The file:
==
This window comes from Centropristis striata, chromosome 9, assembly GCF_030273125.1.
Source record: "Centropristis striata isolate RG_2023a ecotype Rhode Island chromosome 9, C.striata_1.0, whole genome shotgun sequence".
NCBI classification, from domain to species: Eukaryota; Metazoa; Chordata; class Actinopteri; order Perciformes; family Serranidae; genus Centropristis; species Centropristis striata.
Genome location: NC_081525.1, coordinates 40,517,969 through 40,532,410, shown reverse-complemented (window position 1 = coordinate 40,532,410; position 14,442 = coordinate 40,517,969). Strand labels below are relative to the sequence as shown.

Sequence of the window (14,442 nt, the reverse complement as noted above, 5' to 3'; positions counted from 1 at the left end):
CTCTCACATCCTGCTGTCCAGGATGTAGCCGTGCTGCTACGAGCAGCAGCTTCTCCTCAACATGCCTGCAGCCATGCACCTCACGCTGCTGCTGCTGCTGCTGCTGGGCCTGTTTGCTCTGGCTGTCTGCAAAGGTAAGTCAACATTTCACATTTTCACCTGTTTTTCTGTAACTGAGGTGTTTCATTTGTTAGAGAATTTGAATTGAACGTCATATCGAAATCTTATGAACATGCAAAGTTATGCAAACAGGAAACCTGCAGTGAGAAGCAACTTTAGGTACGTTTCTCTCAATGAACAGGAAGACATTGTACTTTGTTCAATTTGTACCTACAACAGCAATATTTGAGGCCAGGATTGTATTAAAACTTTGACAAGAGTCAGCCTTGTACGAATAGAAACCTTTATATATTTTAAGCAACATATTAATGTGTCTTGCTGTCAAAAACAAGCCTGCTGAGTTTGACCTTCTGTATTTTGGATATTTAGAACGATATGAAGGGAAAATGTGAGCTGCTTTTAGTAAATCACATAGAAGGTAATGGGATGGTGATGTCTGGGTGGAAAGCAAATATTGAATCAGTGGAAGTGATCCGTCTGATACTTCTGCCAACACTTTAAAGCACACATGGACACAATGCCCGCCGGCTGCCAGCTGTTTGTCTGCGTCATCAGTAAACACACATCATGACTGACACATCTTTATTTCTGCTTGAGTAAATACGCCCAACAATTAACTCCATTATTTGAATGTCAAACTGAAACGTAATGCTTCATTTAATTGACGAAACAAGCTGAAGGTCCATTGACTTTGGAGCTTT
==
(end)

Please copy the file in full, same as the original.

This window comes from Centropristis striata, chromosome 9, assembly GCF_030273125.1.
Source record: "Centropristis striata isolate RG_2023a ecotype Rhode Island chromosome 9, C.striata_1.0, whole genome shotgun sequence".
NCBI classification, from domain to species: Eukaryota; Metazoa; Chordata; class Actinopteri; order Perciformes; family Serranidae; genus Centropristis; species Centropristis striata.
Genome location: NC_081525.1, coordinates 40,517,969 through 40,532,410, shown reverse-complemented (window position 1 = coordinate 40,532,410; position 14,442 = coordinate 40,517,969). Strand labels below are relative to the sequence as shown.

Sequence of the window (14,442 nt, the reverse complement as noted above, 5' to 3'; positions counted from 1 at the left end):
CTCTCACATCCTGCTGTCCAGGATGTAGCCGTGCTGCTACGAGCAGCAGCTTCTCCTCAACATGCCTGCAGCCATGCACCTCACGCTGCTGCTGCTGCTGCTGCTGGGCCTGTTTGCTCTGGCTGTCTGCAAAGGTAAGTCAACATTTCACATTTTCACCTGTTTTTCTGTAACTGAGGTGTTTCATTTGTTAGAGAATTTGAATTGAACGTCATATCGAAATCTTATGAACATGCAAAGTTATGCAAACAGGAAACCTGCAGTGAGAAGCAACTTTAGGTACGTTTCTCTCAATGAACAGGAAGACATTGTACTTTGTTCAATTTGTACCTACAACAGCAATATTTGAGGCCAGGATTGTATTAAAACTTTGACAAGAGTCAGCCTTGTACGAATAGAAACCTTTATATATTTTAAGCAACATATTAATGTGTCTTGCTGTCAAAAACAAGCCTGCTGAGTTTGACCTTCTGTATTTTGGATATTTAGAACGATATGAAGGGAAAATGTGAGCTGCTTTTAGTAAATCACATAGAAGGTAATGGGATGGTGATGTCTGGGTGGAAAGCAAATATTGAATCAGTGGAAGTGATCCGTCTGATACTTCTGCCAACACTTTAAAGCACACATGGACACAATGCCCGCCGGCTGCCAGCTGTTTGTCTGCGTCATCAGTAAACACACATCATGACTGACACATCTTTATTTCTGCTTGAGTAAATACGCCCAACAATTAACTCCATTATTTGAATGTCAAACTGAAACGTAATGCTTCATTTAATTGACGAAACAAGCTGAAGGTCCATTGACTTTGGAGCTTT